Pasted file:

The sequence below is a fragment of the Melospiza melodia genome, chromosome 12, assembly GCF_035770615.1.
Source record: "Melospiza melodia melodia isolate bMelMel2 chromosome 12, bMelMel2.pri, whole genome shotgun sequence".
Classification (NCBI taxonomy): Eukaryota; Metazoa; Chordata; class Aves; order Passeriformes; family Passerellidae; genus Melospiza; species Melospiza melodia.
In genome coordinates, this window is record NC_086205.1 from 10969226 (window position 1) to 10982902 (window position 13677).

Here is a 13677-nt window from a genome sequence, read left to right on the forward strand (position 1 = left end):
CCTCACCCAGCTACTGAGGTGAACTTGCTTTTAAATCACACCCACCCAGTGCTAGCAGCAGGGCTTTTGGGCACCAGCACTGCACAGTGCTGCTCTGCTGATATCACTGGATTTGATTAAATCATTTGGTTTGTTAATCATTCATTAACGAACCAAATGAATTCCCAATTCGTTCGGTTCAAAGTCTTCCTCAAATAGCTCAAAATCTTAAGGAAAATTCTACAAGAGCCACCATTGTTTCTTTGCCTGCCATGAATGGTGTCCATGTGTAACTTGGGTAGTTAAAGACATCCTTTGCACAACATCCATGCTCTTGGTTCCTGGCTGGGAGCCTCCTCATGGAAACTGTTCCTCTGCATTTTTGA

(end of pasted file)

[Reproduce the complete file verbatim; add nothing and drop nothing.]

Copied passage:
The sequence below is a fragment of the Melospiza melodia genome, chromosome 12, assembly GCF_035770615.1.
Source record: "Melospiza melodia melodia isolate bMelMel2 chromosome 12, bMelMel2.pri, whole genome shotgun sequence".
Classification (NCBI taxonomy): Eukaryota; Metazoa; Chordata; class Aves; order Passeriformes; family Passerellidae; genus Melospiza; species Melospiza melodia.
In genome coordinates, this window is record NC_086205.1 from 10969226 (window position 1) to 10982902 (window position 13677).

Here is a 13677-nt window from a genome sequence, read left to right on the forward strand (position 1 = left end):
CCTCACCCAGCTACTGAGGTGAACTTGCTTTTAAATCACACCCACCCAGTGCTAGCAGCAGGGCTTTTGGGCACCAGCACTGCACAGTGCTGCTCTGCTGATATCACTGGATTTGATTAAATCATTTGGTTTGTTAATCATTCATTAACGAACCAAATGAATTCCCAATTCGTTCGGTTCAAAGTCTTCCTCAAATAGCTCAAAATCTTAAGGAAAATTCTACAAGAGCCACCATTGTTTCTTTGCCTGCCATGAATGGTGTCCATGTGTAACTTGGGTAGTTAAAGACATCCTTTGCACAACATCCATGCTCTTGGTTCCTGGCTGGGAGCCTCCTCATGGAAACTGTTCCTCTGCATTTTTGA